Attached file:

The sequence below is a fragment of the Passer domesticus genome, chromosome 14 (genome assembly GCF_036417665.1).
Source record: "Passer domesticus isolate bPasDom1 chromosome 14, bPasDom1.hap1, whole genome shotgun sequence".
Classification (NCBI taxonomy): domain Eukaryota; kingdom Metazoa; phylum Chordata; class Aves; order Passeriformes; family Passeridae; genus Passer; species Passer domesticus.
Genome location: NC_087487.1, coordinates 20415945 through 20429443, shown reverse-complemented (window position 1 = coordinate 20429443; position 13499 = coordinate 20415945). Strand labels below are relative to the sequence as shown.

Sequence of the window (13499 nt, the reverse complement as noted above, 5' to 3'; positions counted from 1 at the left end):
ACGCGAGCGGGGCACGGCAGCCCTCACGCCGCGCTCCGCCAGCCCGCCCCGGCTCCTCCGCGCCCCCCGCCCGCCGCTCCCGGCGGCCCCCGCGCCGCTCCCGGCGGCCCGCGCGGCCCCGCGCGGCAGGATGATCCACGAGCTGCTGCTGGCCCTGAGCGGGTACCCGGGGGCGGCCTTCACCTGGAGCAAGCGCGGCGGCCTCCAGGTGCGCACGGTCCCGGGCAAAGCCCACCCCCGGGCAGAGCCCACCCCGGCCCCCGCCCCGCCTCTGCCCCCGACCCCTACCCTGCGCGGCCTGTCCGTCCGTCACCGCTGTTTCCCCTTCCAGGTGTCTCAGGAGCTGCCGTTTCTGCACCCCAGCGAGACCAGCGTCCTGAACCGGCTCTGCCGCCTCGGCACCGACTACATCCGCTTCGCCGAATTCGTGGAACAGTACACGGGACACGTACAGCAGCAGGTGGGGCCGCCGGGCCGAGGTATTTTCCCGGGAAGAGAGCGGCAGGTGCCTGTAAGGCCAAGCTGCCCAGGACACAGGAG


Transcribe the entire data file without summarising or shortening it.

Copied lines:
The sequence below is a fragment of the Passer domesticus genome, chromosome 14 (genome assembly GCF_036417665.1).
Source record: "Passer domesticus isolate bPasDom1 chromosome 14, bPasDom1.hap1, whole genome shotgun sequence".
Classification (NCBI taxonomy): domain Eukaryota; kingdom Metazoa; phylum Chordata; class Aves; order Passeriformes; family Passeridae; genus Passer; species Passer domesticus.
Genome location: NC_087487.1, coordinates 20415945 through 20429443, shown reverse-complemented (window position 1 = coordinate 20429443; position 13499 = coordinate 20415945). Strand labels below are relative to the sequence as shown.

Sequence of the window (13499 nt, the reverse complement as noted above, 5' to 3'; positions counted from 1 at the left end):
ACGCGAGCGGGGCACGGCAGCCCTCACGCCGCGCTCCGCCAGCCCGCCCCGGCTCCTCCGCGCCCCCCGCCCGCCGCTCCCGGCGGCCCCCGCGCCGCTCCCGGCGGCCCGCGCGGCCCCGCGCGGCAGGATGATCCACGAGCTGCTGCTGGCCCTGAGCGGGTACCCGGGGGCGGCCTTCACCTGGAGCAAGCGCGGCGGCCTCCAGGTGCGCACGGTCCCGGGCAAAGCCCACCCCCGGGCAGAGCCCACCCCGGCCCCCGCCCCGCCTCTGCCCCCGACCCCTACCCTGCGCGGCCTGTCCGTCCGTCACCGCTGTTTCCCCTTCCAGGTGTCTCAGGAGCTGCCGTTTCTGCACCCCAGCGAGACCAGCGTCCTGAACCGGCTCTGCCGCCTCGGCACCGACTACATCCGCTTCGCCGAATTCGTGGAACAGTACACGGGACACGTACAGCAGCAGGTGGGGCCGCCGGGCCGAGGTATTTTCCCGGGAAGAGAGCGGCAGGTGCCTGTAAGGCCAAGCTGCCCAGGACACAGGAG